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Structural basis of bacteriophage T5 infection trigger and E. coli cell wall perforation

Abstract : Abstract The vast majority of bacteriophages (phages) - bacterial viruses - present a tail that allows host recognition, cell wall perforation and safe channelling of the viral DNA from the capsid to the cytoplasm of the infected bacterium. The majority of tailed phages bears a long flexible tail ( Siphoviridae ) at the distal end of which a tip complex, often called baseplate, harbours one or more Receptor Binding Protein·s (RBPs). Interaction between the RBPs and the host surface triggers cell wall perforation and DNA ejection, but little is known on these mechanisms for Siphoviridae . Here, we present the structure of siphophage T5 tip at high resolution, determined by electron cryo-microscopy, allowing to trace most of its constituting proteins, including 35 C-terminal residues of the Tape Measure Protein. We also present the structure of T5 tip after interaction with its E. coli receptor FhuA reconstituted into nanodisc. It brings out the dramatic conformational changes underwent by T5 tip upon infection, i . e . bending of the central fibre on the side, opening of the tail tube and its anchoring to the membrane, and formation of a transmembrane channel. These new structures shed light on the mechanisms of host recognition and activation of the viral entry for Siphoviridae .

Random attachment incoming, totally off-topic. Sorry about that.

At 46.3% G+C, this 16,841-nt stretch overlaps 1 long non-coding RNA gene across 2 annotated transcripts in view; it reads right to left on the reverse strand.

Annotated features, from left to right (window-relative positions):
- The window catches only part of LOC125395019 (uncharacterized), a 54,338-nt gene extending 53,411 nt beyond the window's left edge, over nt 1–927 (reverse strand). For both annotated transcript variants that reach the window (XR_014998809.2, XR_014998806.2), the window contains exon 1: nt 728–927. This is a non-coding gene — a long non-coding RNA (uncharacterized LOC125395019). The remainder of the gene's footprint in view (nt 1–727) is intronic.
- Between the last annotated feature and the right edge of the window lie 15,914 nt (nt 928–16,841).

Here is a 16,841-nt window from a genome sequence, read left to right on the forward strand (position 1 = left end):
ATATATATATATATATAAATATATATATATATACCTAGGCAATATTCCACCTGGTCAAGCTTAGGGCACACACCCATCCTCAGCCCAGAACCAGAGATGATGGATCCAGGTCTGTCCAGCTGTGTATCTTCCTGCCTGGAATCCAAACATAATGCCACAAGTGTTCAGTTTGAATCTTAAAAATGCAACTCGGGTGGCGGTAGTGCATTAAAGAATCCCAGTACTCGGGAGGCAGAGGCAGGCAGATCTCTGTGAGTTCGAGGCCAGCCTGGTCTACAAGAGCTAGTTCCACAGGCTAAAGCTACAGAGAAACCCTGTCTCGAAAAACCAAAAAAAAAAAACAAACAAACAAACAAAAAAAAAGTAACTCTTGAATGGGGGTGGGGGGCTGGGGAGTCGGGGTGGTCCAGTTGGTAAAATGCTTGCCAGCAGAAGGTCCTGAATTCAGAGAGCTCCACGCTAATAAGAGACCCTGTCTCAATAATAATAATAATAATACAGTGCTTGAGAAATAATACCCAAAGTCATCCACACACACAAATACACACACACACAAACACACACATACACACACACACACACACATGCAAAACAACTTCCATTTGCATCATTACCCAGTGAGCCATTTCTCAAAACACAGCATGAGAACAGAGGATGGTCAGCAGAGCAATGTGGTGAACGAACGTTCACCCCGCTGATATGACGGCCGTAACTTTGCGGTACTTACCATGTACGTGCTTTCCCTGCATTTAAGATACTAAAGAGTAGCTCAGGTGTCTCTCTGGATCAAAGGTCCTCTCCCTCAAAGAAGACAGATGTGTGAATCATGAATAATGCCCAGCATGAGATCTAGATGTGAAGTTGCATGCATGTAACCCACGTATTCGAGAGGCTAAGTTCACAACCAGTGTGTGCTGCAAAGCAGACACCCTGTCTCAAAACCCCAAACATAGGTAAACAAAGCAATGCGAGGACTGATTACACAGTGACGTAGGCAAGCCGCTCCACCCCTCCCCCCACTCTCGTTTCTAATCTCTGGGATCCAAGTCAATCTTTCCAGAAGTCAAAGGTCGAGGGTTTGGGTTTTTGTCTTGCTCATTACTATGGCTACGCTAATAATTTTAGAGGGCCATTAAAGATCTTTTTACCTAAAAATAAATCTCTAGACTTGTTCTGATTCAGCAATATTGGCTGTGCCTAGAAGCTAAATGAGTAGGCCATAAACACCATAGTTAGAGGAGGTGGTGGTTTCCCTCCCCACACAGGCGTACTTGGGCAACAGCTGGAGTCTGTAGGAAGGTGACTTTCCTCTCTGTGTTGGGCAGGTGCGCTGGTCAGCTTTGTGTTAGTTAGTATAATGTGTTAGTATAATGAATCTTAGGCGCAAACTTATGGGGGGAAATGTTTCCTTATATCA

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Contributor : Cécile Breyton Connect in order to contact the contributor
Submitted on : Friday, October 21, 2022 - 1:20:39 PM
Last modification on : Thursday, October 27, 2022 - 3:51:24 AM


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Romain Linares, Charles-Adrien Arnaud, Grégory Effantin, Claudine Darnault, Nathan Hugo Epalle, et al.. Structural basis of bacteriophage T5 infection trigger and E. coli cell wall perforation. 2022. ⟨hal-03824129⟩



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